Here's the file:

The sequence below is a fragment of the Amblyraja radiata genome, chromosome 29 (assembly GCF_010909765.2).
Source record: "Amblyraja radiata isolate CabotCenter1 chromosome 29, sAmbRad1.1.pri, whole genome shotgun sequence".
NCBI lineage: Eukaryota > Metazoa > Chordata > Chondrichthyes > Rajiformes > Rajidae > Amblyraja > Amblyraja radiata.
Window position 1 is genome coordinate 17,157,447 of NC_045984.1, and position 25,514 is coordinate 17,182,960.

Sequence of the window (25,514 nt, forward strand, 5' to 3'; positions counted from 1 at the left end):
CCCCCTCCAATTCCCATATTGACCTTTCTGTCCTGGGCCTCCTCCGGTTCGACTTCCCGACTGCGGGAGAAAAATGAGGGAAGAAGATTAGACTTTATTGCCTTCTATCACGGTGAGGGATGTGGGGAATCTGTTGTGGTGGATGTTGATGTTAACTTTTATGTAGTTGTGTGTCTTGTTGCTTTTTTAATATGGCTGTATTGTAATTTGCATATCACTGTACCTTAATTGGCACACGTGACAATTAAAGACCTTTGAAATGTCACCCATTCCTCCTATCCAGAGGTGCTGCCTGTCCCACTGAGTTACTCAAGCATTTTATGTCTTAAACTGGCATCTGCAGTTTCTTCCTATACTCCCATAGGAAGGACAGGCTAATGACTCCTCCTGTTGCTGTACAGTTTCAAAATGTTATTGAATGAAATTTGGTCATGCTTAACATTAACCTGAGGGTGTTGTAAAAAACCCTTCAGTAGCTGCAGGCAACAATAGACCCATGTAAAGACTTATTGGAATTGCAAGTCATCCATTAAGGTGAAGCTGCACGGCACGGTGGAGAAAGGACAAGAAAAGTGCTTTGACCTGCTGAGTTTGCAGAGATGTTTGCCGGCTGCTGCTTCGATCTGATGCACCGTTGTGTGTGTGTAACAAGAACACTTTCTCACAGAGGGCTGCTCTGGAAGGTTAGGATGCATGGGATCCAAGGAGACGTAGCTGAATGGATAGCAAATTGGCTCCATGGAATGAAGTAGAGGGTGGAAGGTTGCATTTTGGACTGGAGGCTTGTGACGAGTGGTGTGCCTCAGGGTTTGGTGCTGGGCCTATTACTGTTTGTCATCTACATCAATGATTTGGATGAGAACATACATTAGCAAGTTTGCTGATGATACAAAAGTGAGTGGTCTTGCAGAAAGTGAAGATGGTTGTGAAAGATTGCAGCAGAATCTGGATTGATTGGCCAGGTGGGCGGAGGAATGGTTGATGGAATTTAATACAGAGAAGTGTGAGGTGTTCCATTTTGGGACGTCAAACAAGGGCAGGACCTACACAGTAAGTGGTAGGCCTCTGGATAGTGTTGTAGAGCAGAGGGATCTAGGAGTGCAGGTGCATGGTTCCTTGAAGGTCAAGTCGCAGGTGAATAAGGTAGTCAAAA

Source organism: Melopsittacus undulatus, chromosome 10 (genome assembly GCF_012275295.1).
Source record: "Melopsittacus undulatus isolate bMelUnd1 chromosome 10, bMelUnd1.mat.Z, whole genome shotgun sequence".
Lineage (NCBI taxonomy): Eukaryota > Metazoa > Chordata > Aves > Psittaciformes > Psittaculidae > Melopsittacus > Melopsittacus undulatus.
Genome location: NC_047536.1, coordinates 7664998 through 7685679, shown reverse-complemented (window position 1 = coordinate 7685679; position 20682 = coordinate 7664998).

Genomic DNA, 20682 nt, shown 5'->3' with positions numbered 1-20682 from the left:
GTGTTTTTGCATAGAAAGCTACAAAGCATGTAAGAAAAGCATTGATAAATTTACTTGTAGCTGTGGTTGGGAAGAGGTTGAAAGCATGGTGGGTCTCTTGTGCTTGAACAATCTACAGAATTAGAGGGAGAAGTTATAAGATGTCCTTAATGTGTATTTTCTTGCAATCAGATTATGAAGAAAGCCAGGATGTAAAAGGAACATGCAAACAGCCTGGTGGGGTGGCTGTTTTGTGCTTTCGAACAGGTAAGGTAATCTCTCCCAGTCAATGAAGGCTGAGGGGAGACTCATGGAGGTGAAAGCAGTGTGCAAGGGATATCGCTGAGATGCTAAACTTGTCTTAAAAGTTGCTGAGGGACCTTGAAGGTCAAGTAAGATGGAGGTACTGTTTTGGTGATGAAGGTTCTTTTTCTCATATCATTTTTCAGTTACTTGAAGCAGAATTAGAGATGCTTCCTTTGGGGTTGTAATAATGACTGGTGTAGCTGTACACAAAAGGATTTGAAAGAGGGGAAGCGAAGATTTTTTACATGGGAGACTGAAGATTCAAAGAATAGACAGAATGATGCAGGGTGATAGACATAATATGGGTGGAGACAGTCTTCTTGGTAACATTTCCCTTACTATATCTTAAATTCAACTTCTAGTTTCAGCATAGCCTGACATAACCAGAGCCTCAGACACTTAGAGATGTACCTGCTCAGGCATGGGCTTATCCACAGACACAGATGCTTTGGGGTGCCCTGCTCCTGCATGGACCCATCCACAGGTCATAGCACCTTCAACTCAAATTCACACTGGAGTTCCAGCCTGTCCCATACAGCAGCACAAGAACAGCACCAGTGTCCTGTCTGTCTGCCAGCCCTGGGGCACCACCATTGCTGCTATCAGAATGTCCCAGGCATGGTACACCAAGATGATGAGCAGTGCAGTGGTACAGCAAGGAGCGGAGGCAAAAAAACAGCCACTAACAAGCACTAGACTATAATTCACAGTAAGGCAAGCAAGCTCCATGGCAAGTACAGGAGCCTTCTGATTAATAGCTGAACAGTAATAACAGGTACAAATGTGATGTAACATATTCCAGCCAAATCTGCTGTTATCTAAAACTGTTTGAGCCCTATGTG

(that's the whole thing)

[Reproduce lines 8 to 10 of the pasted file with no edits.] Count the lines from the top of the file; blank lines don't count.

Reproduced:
Source record: "Melopsittacus undulatus isolate bMelUnd1 chromosome 10, bMelUnd1.mat.Z, whole genome shotgun sequence".
Lineage (NCBI taxonomy): Eukaryota > Metazoa > Chordata > Aves > Psittaciformes > Psittaculidae > Melopsittacus > Melopsittacus undulatus.
Genome location: NC_047536.1, coordinates 7664998 through 7685679, shown reverse-complemented (window position 1 = coordinate 7685679; position 20682 = coordinate 7664998).